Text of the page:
Our Favorite Amalfi Coast Hotels
• Positano: Il San Pietro
• Amalfi: Santa Caterina
• Ravello: Palazzo Avino
• Praiano: Casa Angelina
• Maiori: Botanico San Lazzaro
• Vietri sul Mare: Relais Paradiso
• Capri: Caesar Augustus
• Sorrento: Excelsior Vittoria
• Naples: Britannique
Staying on the Amalfi Coast
Nestled in the heart of Italy’s Campania region, the Amalfi Coast is a mesmerizing stretch of coastline renowned for its beauty. A UNESCO World Heritage Site, this 50-kilometer haven, wedged between the deep blue waters of the Tyrrhenian Sea and soaring cliffs, is a symphony of stunning landscapes, dotted with picturesque towns, breathtaking views, and lush terraces heavy with lemons. Each town along the coast, from vertically-stacked Positano to the vibrant hub of Amalfi, boasts its own unique charm and history. Along the coast’s winding roads, every turn offers a new discovery: hidden coves, secluded beaches, terraced vineyards, and ancient castles in the mountains.
Travelers can explore the rich history of towns like Ravello, with its ancient villas and celebrated gardens, or wander the lesser-known yet still enchanting villages of Minori and Maiori. The local cuisine is unbeatable, ranging from fresh seafood dishes to the ubiquitous lemon-infused treats like limoncello, fresh lemon granita, or delizia al limone (sponge cake soaked in limoncello syrup, then filled and coated with lemon custard or lemon cream). The coast is also a perfect home base for exploring the nearby archaeological sights of Pompeii, Herculaneum, and Pasetum. Whether it’s lounging on a sun-drenched beach, hiking the Path of the Gods, or wandering the art-filled paths of Praiano, the Amalfi Coast promises an unforgettable experience.
Accommodation is plentiful in the area, ranging from luxurious palaces to romantic hideaways and family-friendly vacation rentals. Each village is connected by ferry, bus, or both, making it easy to stay in any town along the coast while enjoying others on day trips. Check out our Amalfi Coast maps to get a feel for the area.
Amalfi Coast Towns
The most picturesque and popular destination on the Amalfi Coast, Positano is known for its colorful houses cascading down the cliffs, its postcard-perfect, maiolica-domed church, and its two wide, sandy beaches. Its narrow-steep lanes brim with exclusive boutiques, art galleries, and upscale restaurants. Positano also serves as a starting or ending point for a few coastal hikes, including the famous Path of the Gods, with expansive views over the rugged coastline.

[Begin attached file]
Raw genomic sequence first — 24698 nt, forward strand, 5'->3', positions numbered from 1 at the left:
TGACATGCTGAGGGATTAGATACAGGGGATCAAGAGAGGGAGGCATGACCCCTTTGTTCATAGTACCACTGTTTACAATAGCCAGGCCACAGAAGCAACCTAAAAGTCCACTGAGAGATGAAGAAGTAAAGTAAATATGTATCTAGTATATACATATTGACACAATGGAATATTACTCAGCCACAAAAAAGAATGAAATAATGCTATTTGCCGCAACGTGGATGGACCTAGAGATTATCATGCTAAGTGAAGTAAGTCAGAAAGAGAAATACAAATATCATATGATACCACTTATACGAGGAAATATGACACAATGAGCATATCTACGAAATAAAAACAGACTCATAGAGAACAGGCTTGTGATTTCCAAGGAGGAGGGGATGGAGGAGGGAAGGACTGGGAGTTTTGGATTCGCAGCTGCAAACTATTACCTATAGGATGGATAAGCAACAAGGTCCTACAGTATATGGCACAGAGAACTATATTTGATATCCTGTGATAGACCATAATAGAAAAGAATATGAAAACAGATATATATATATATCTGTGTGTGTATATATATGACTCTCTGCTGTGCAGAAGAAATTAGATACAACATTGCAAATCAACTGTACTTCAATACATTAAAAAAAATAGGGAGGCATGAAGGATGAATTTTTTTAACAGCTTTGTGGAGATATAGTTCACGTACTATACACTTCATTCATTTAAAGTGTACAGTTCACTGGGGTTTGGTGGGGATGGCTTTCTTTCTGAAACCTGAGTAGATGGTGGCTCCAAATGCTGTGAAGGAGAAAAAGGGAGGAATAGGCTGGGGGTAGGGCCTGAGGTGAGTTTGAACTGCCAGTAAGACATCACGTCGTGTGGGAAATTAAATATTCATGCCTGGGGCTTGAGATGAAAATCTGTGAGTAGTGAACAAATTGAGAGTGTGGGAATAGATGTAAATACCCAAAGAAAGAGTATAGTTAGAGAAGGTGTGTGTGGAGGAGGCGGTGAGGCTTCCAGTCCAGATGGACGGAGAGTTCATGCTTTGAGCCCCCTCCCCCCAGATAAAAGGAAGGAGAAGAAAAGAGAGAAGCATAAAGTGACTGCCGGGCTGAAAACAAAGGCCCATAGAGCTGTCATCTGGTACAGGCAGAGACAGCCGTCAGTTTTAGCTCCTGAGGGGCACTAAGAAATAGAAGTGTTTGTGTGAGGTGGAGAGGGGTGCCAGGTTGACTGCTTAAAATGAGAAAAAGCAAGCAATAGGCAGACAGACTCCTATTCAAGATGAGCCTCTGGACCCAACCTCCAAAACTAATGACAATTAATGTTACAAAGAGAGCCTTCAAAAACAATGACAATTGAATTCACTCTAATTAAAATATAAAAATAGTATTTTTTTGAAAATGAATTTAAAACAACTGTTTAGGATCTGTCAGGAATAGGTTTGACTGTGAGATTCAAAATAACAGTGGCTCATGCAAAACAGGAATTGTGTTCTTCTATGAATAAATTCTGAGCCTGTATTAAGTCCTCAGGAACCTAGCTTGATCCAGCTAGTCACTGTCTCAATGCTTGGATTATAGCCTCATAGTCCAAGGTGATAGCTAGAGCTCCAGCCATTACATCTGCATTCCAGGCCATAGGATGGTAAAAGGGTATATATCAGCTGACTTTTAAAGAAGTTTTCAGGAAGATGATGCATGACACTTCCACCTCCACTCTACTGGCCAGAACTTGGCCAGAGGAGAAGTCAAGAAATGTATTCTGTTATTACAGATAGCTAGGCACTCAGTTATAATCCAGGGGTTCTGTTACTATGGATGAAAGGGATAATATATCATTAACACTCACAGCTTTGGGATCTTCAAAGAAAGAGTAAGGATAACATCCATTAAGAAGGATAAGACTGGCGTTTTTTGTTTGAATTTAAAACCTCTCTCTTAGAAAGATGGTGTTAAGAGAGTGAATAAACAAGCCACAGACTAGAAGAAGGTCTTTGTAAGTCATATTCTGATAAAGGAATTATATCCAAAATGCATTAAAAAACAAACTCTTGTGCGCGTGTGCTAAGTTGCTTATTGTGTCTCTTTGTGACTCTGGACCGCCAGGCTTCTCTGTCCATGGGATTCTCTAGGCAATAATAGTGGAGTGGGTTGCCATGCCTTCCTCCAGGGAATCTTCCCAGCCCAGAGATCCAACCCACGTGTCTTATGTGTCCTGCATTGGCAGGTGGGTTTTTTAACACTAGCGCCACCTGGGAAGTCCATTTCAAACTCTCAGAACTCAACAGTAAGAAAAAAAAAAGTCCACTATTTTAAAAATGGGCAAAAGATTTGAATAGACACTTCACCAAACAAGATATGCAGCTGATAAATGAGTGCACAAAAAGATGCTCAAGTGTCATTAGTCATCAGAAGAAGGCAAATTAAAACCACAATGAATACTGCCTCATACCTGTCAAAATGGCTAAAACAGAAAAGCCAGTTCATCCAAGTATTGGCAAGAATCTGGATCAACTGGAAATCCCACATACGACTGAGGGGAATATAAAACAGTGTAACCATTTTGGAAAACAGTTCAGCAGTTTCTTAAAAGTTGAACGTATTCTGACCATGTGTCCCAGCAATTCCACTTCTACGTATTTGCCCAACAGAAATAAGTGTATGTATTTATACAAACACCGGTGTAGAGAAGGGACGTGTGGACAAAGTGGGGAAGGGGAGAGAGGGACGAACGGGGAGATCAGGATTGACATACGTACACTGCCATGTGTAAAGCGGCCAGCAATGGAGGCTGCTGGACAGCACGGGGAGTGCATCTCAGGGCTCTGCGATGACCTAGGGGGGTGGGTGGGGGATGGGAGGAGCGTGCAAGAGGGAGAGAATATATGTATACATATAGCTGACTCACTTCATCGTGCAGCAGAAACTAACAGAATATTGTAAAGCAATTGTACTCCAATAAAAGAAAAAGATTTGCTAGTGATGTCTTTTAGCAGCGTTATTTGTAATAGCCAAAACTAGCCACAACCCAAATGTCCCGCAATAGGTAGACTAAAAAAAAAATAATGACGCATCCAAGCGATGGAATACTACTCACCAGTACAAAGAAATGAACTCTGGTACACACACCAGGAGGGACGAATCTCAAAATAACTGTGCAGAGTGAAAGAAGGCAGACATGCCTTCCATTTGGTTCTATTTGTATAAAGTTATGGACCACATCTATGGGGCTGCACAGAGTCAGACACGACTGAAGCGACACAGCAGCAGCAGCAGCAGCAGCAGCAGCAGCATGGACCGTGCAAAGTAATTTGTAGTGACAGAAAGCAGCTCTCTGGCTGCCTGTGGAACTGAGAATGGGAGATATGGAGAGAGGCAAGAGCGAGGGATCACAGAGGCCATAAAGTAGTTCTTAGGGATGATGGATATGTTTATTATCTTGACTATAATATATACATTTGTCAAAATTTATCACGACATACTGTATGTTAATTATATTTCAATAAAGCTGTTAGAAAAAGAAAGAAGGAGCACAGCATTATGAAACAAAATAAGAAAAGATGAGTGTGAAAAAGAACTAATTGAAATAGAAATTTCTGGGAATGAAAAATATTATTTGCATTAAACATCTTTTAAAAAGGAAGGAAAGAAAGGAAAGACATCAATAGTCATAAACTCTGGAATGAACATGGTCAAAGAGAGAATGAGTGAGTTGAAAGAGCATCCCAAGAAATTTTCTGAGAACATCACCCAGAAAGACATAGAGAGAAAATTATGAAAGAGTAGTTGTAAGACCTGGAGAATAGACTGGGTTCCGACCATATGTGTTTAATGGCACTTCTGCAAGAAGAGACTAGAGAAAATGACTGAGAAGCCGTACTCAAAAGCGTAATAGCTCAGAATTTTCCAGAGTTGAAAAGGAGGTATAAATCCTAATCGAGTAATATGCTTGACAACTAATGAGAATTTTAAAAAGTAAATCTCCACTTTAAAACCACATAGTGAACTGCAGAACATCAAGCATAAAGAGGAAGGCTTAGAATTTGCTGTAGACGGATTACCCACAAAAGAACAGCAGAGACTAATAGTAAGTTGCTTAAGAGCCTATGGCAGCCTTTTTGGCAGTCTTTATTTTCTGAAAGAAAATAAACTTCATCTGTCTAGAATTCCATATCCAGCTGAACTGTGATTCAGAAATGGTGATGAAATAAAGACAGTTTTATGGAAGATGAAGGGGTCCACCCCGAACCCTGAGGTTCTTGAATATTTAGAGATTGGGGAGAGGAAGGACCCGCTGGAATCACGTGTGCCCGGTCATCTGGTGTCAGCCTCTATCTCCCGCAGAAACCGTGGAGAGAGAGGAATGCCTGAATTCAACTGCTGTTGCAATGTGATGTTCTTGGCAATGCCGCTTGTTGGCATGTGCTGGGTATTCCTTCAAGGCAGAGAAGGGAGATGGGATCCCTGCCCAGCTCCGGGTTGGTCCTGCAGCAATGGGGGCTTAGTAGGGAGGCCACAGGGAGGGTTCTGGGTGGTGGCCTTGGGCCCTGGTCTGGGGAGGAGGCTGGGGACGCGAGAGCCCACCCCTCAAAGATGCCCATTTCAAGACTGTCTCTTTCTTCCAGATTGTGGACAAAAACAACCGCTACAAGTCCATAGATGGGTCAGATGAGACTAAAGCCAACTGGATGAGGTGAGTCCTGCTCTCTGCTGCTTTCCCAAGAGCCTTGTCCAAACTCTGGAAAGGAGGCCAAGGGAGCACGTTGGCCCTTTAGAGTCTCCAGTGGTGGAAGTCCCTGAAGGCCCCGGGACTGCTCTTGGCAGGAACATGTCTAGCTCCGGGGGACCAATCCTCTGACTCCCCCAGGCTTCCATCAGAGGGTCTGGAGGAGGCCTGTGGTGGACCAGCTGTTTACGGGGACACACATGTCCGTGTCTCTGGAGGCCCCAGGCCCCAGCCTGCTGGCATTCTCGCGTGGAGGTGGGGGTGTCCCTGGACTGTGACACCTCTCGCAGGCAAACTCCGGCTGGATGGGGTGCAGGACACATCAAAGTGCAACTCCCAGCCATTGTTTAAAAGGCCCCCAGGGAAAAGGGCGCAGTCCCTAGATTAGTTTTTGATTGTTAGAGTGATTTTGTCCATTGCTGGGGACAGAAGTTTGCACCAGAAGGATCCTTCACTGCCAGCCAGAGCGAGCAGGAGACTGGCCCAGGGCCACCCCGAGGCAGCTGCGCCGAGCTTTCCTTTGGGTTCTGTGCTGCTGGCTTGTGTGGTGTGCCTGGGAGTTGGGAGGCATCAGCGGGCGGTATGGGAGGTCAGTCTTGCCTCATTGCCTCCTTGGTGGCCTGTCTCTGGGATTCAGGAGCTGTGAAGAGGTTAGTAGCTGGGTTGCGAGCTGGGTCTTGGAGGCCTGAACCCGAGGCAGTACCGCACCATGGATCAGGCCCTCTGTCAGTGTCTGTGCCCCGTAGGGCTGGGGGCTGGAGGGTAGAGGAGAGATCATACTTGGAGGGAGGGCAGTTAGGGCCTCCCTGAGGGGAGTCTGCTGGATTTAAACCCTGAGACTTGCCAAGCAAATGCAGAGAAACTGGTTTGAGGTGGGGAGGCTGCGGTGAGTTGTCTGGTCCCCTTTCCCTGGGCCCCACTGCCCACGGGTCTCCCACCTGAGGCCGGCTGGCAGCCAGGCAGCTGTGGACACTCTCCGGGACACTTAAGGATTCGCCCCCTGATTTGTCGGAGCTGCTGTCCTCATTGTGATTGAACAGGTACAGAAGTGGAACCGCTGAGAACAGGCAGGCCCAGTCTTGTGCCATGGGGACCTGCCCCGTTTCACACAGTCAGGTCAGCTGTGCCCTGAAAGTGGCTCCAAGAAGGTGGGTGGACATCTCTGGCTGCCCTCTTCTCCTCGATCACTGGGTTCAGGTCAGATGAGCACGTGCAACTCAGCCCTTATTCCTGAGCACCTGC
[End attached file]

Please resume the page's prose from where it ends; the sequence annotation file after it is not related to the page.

Amalfi is a bustling town known for its unique blend of landmark architecture and maritime history. The centerpiece of the town is the medieval-era cathedral with an ornate façade and monumental staircase (the staircase is perhaps the most popular spot in town to sit and enjoy a lemon granita). The town’s streets are lined with a variety of shops and cafes, while its harbor is a launching point for boat tours to the sea caves along the coast and ferries to nearby towns and islands.
Perched high above the coastline, Ravello is celebrated for its historic gardens and villas, such as the 13th-century Villa Rufolo, which hosts classical concerts and art exhibitions. Its 900-year-old Cathedral is known for its intricate bronze doors, elaborate pulpit, and attached ecclesiastical museum. Ravello’s compact and tranquil town center offers a variety of fine-dining restaurants and boutiques. Its serene atmosphere and slower pace serve as a peaceful retreat from the more crowded areas of the coast.
Praiano and Vietri sul Mare both offer less touristy, more authentic Amalfi Coast experiences. Restaurants and shops are geared toward local tastes with more reasonable prices. Praiano is especially serene, a seaside gem known for its art-studded footpaths, gorgeous churches, and lovely small beaches. Vietri sul Mare has a wide, sandy beach and the only train station on the Amalfi Coast. But it is best known for its heritage ceramics industry; artisan workshops line the streets, which are decorated with vibrant, hand-painted tiles.
Maiori (meaning “large”) and Minori (meaning “small) are sister towns on the waterfront connected by the charming hiking trail, The Path of the Lemons. Maiori has the longest beach on the Amalfi Coast; the promenade running alongside is lined with cafes and restaurants. The medieval Castle of San Nicola de Thoro-Plano looms from the mountains above and offers panoramic views of the coastline. Neighboring Minori is another quaint beachfront town. Attractions include the well-preserved ruins of a 1st-century Roman villa filled with intricate mosaics and a neoclassical basilica housing the relics of St. Trofimena.